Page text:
Procar GTs In Germany In 2005
The Procar name has graced many projects over time, from single-make racing for the BMW M1 in the '70s, via Bernie Ecclestone's proposal for a saloon-shaped "supercar" championship with F1 technology, to the Belgian touringcar series. The latest proposal to carry this name comes from Germany, and it stands for a new GT championship.

Our German colleague Markus Berns took the opportunity to talk with Mr. Thomas Voss, manager of the Top10 event package, at the Oschersleben FIA-GT round. Mr. Voss explained that while the general idea had been floating around for some time, the recent crisis of Top10’s main series, the German Production Car Championship, encouraged the management to take action. Feedback not only from potential teams but also from the German motorsport authority was positive, so planning can now go ahead for 2005.

The response from the German motorsport authority DSMB, as well as the ITR group that is the force behind the DTM, and therefore the prime force in the German racing scene, was encouraging; and a number of teams from various German, Belgian and Dutch championships have expressed their interest in the new format. According to Mr. Voss, 20 season-long entrants for the first year would be regarded a success. He also wants the series to have a strong presence on TV, with the idea of providing a weekly 55 minute “magazine” type show in addition to the Top10 live broadcasts. A TV deal for the new series is being worked on, but nothing has been signed yet. It is also planned to create a special highlight of the season, e.g. in support of the FIA GT series, or at the German Truck Grand Prix (which attracts a capacity crowd at the Nürburgring every year).

Since Markus Berns’ conversation at Oschersleben, a few important pieces of the Procar series ‘puzzle’ have fallen into place. Most recently, an agreement was reached between the organisers of the German Endurance Championship, the Nürburgring 24 Hours, and the Procar series on the subject of harmonised technical regulations for 2005. This should make it possible for teams that campaign cars in the "24 Hour Special" and "E1" classes to choose freely between the three series, without modifying their cars. The high weight for these cars will remain unchanged, and the engine size limit of 6.2l will be in effect for the 24 Hours as well. On top of this, the Procar series will also be open for cars of ACO- and FIA-GT specification; with an extra division for “guests”, it adds up to no less that six classes which, sufficient starters provided, will each have their own classification. With a little luck, the result sheets for each race will have several pages. Seven such races are scheduled for 2005, within the Top10 events, with the exception of the Nordschleife, which is not homologated for GT2 (soon: GT1) cars. Methods of balancing these cars' performance by means of ballast or other easily reversible measures are under consideration. Race length will be 75 minutes, starting on Sundays at 1 p.m. The maximum time behind the wheel has been limited to 45 minutes per driver; so driver changes will be mandatory. Also mandatory for all drivers will be the HANS safety system.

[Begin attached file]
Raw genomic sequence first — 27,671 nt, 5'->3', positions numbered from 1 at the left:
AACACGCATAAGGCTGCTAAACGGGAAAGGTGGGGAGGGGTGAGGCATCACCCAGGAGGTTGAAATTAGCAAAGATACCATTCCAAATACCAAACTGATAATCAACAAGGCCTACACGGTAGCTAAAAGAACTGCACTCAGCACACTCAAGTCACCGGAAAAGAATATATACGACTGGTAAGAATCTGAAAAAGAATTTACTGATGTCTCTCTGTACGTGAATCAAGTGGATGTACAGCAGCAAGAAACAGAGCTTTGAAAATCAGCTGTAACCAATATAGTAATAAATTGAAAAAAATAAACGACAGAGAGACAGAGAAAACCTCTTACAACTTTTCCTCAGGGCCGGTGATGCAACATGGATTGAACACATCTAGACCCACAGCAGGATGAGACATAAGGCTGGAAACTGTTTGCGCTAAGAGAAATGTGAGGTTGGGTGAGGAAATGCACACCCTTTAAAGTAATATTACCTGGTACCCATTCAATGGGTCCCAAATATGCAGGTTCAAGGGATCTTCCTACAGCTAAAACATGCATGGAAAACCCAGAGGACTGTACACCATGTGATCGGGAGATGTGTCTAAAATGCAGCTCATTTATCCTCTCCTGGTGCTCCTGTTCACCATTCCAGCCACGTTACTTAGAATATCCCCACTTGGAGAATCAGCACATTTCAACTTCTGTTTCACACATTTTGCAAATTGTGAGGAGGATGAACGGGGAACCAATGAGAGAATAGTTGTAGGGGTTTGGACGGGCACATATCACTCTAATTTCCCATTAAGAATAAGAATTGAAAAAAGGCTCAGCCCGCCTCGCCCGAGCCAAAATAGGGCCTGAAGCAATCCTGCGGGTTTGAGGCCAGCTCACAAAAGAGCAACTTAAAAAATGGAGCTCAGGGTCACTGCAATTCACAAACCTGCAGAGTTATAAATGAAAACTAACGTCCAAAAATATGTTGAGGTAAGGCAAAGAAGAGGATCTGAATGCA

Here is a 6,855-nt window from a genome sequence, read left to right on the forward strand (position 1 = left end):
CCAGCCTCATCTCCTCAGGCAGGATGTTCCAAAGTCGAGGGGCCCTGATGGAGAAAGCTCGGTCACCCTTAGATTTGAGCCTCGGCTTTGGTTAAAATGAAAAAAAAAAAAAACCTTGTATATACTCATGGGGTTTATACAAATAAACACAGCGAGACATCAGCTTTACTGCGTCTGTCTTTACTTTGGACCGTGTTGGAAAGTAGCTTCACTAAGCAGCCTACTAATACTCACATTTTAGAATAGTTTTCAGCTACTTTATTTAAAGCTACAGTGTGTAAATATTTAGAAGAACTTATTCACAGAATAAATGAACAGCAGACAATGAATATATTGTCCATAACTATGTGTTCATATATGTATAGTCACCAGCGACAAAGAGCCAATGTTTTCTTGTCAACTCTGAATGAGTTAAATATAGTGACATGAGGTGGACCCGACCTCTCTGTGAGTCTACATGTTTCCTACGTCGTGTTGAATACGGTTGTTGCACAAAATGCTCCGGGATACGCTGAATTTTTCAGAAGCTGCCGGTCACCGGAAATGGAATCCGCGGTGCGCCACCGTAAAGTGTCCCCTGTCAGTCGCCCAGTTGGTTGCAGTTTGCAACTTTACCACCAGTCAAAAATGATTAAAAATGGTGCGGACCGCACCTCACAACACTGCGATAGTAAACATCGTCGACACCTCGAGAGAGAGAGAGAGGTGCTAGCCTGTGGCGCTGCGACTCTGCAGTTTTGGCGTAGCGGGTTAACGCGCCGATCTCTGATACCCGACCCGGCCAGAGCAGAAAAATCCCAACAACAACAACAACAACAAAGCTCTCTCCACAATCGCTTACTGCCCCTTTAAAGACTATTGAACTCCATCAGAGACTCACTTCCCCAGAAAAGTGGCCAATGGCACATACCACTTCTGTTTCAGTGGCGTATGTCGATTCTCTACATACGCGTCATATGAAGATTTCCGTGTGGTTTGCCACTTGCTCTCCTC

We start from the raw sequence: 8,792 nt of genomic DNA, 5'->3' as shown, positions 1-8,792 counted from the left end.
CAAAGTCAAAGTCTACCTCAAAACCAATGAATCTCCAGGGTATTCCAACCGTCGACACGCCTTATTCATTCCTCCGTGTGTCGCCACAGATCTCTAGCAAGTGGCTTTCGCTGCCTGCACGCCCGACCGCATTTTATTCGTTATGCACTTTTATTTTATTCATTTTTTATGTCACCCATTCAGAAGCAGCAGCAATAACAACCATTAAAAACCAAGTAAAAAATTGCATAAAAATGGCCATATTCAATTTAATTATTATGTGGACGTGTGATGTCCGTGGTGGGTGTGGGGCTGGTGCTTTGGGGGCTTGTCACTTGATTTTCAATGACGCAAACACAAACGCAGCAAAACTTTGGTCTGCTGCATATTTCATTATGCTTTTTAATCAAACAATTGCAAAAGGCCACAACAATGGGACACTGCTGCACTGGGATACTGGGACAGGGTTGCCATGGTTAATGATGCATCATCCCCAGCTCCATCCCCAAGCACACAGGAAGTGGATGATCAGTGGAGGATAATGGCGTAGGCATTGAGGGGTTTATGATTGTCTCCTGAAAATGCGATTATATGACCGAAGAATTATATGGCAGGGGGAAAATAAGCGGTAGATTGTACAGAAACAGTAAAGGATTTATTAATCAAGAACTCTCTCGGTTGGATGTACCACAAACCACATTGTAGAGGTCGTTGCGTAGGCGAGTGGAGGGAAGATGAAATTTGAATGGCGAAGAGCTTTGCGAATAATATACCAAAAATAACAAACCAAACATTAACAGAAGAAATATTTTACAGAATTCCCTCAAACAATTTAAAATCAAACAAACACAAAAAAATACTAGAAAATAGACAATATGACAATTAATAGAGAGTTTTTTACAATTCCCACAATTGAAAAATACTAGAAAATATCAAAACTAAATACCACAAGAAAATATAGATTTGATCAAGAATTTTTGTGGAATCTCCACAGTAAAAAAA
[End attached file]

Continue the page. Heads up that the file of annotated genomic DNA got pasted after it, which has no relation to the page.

It is surprising for a country that contributes as much to the sporty car market as Germany to have gone without a dedicated series for Grand Tourisme type cars for so long. A number of series exist today for such cars; but there is no GT series at the level of a major national Championship that enjoys nationwide exposure - the Endurance Championship of course never ventures from the old Nürburgring.

The new series is not designed to compete with these existing championships, but rather has the intent to provide competitors in these and similar series with an additional opportunity to make use of their cars. The scheduling will reflect this, and try to avoid clashes with other championships if possible. By the same token, it does not see itself a a series purely for GT cars, but rather a mixed concept along the lines of Belcar or the Nürburgring races,

Indeed, there never was a German GT Championship per se. The series that came closest in spirit was the Deutsche Rennsportmeisterschaft (DRM) of the '70s and early '80s, which saw the sweet madness that was Group 5. This was always a "mixed" series; the only "proper" GT seen in competition with the BMW tintops was the ever-present Porsche 935, with sporty coupès such as the Lancia Beta Montecarlo and the Ford Capri making up the numbers most successfully. Only toward the end of the Gp.5 era did BMW present an outright supercar (not that the 320 in turbocharged Gp.5 guise hadn't been super enough) with the M1; a Gp.5 version was developed but it was too little, too late. For 1983, the DRM introduced the new Gp.C sports prototypes, and this was the championship's last season. In the mean time, the DTM phenomenon had started, and Germany became what it is today: firmly a touringcar nation. The former DRM fanbase was split up between the DTM, which at the time provided some of the world's best racing, and Gp.C sportscar series, such as the Interserie and the Supercup. 1993 saw the start of the ADAC GT Cup, a series designed to compete with the DTM; BMW sided with the championship as it did not want to go along with the new DTM regulations. The big class only lasted three seasons, with Porsches making up the sparse numbers after BMW had taken its M3 GTR to IMSA competition; the series soldiered on with smaller modified production "GTs" such as the Ford Escort Cosworth, BMW 3-series coupè and Toyota MR-2, but ended in 1997.

With the production tourers going through a slump, and the DTM down to two manufacturers as of 2006 (Opel has announced it will pull out of DTM competition at the end of next year), the time may be just right to introduce a GT series in Germany.
Johannes Gauglica & Markus Berns


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